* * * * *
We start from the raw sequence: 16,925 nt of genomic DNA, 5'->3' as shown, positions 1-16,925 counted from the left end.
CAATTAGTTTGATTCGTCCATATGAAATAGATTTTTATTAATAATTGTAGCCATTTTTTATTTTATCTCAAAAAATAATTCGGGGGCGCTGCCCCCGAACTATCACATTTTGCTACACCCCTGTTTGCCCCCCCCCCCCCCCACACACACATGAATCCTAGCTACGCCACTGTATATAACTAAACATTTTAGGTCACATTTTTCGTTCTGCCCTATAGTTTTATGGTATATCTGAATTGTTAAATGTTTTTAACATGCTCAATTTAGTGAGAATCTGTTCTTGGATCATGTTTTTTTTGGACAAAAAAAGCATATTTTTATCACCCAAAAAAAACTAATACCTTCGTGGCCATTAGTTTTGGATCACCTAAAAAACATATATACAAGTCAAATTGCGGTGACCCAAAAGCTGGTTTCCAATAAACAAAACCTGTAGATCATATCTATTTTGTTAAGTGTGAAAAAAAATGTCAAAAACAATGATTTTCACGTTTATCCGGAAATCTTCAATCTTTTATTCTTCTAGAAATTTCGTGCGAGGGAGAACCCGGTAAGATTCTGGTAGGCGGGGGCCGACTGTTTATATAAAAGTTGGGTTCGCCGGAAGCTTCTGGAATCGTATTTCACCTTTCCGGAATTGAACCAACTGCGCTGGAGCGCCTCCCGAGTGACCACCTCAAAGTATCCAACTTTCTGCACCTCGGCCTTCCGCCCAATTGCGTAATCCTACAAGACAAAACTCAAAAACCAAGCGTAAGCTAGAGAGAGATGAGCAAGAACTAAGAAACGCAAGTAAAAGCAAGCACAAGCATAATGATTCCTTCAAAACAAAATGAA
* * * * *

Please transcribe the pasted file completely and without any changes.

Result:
We start from the raw sequence: 16,925 nt of genomic DNA, 5'->3' as shown, positions 1-16,925 counted from the left end.
CAATTAGTTTGATTCGTCCATATGAAATAGATTTTTATTAATAATTGTAGCCATTTTTTATTTTATCTCAAAAAATAATTCGGGGGCGCTGCCCCCGAACTATCACATTTTGCTACACCCCTGTTTGCCCCCCCCCCCCCCCACACACACATGAATCCTAGCTACGCCACTGTATATAACTAAACATTTTAGGTCACATTTTTCGTTCTGCCCTATAGTTTTATGGTATATCTGAATTGTTAAATGTTTTTAACATGCTCAATTTAGTGAGAATCTGTTCTTGGATCATGTTTTTTTTGGACAAAAAAAGCATATTTTTATCACCCAAAAAAAACTAATACCTTCGTGGCCATTAGTTTTGGATCACCTAAAAAACATATATACAAGTCAAATTGCGGTGACCCAAAAGCTGGTTTCCAATAAACAAAACCTGTAGATCATATCTATTTTGTTAAGTGTGAAAAAAAATGTCAAAAACAATGATTTTCACGTTTATCCGGAAATCTTCAATCTTTTATTCTTCTAGAAATTTCGTGCGAGGGAGAACCCGGTAAGATTCTGGTAGGCGGGGGCCGACTGTTTATATAAAAGTTGGGTTCGCCGGAAGCTTCTGGAATCGTATTTCACCTTTCCGGAATTGAACCAACTGCGCTGGAGCGCCTCCCGAGTGACCACCTCAAAGTATCCAACTTTCTGCACCTCGGCCTTCCGCCCAATTGCGTAATCCTACAAGACAAAACTCAAAAACCAAGCGTAAGCTAGAGAGAGATGAGCAAGAACTAAGAAACGCAAGTAAAAGCAAGCACAAGCATAATGATTCCTTCAAAACAAAATGAA